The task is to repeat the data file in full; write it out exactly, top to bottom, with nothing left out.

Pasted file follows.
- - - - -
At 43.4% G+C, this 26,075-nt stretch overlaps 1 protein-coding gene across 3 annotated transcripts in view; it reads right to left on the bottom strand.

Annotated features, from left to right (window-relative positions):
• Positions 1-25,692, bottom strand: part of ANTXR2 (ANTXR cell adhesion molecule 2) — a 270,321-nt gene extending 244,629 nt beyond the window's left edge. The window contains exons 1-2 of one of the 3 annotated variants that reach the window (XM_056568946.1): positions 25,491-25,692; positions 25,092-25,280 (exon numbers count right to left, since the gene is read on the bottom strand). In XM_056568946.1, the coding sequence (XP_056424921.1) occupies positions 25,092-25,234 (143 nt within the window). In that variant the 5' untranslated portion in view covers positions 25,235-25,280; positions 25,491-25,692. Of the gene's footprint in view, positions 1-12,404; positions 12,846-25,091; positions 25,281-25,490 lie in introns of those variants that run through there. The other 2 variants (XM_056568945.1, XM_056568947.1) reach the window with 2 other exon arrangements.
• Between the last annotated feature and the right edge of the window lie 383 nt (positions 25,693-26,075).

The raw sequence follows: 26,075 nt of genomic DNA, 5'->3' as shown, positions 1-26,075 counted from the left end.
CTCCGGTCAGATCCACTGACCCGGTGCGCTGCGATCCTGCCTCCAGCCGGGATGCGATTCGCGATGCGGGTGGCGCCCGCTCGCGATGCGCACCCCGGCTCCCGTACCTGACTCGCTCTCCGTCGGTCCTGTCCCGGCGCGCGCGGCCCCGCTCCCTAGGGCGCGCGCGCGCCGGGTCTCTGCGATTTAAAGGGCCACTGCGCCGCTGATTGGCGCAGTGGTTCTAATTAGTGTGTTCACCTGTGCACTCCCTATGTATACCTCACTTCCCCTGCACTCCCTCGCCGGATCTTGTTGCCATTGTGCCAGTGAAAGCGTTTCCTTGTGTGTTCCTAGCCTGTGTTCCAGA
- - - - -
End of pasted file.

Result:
At 43.4% G+C, this 26,075-nt stretch overlaps 1 protein-coding gene across 3 annotated transcripts in view; it reads right to left on the bottom strand.

Annotated features, from left to right (window-relative positions):
• Positions 1-25,692, bottom strand: part of ANTXR2 (ANTXR cell adhesion molecule 2) — a 270,321-nt gene extending 244,629 nt beyond the window's left edge. The window contains exons 1-2 of one of the 3 annotated variants that reach the window (XM_056568946.1): positions 25,491-25,692; positions 25,092-25,280 (exon numbers count right to left, since the gene is read on the bottom strand). In XM_056568946.1, the coding sequence (XP_056424921.1) occupies positions 25,092-25,234 (143 nt within the window). In that variant the 5' untranslated portion in view covers positions 25,235-25,280; positions 25,491-25,692. Of the gene's footprint in view, positions 1-12,404; positions 12,846-25,091; positions 25,281-25,490 lie in introns of those variants that run through there. The other 2 variants (XM_056568945.1, XM_056568947.1) reach the window with 2 other exon arrangements.
• Between the last annotated feature and the right edge of the window lie 383 nt (positions 25,693-26,075).

The raw sequence follows: 26,075 nt of genomic DNA, 5'->3' as shown, positions 1-26,075 counted from the left end.
CTCCGGTCAGATCCACTGACCCGGTGCGCTGCGATCCTGCCTCCAGCCGGGATGCGATTCGCGATGCGGGTGGCGCCCGCTCGCGATGCGCACCCCGGCTCCCGTACCTGACTCGCTCTCCGTCGGTCCTGTCCCGGCGCGCGCGGCCCCGCTCCCTAGGGCGCGCGCGCGCCGGGTCTCTGCGATTTAAAGGGCCACTGCGCCGCTGATTGGCGCAGTGGTTCTAATTAGTGTGTTCACCTGTGCACTCCCTATGTATACCTCACTTCCCCTGCACTCCCTCGCCGGATCTTGTTGCCATTGTGCCAGTGAAAGCGTTTCCTTGTGTGTTCCTAGCCTGTGTTCCAGA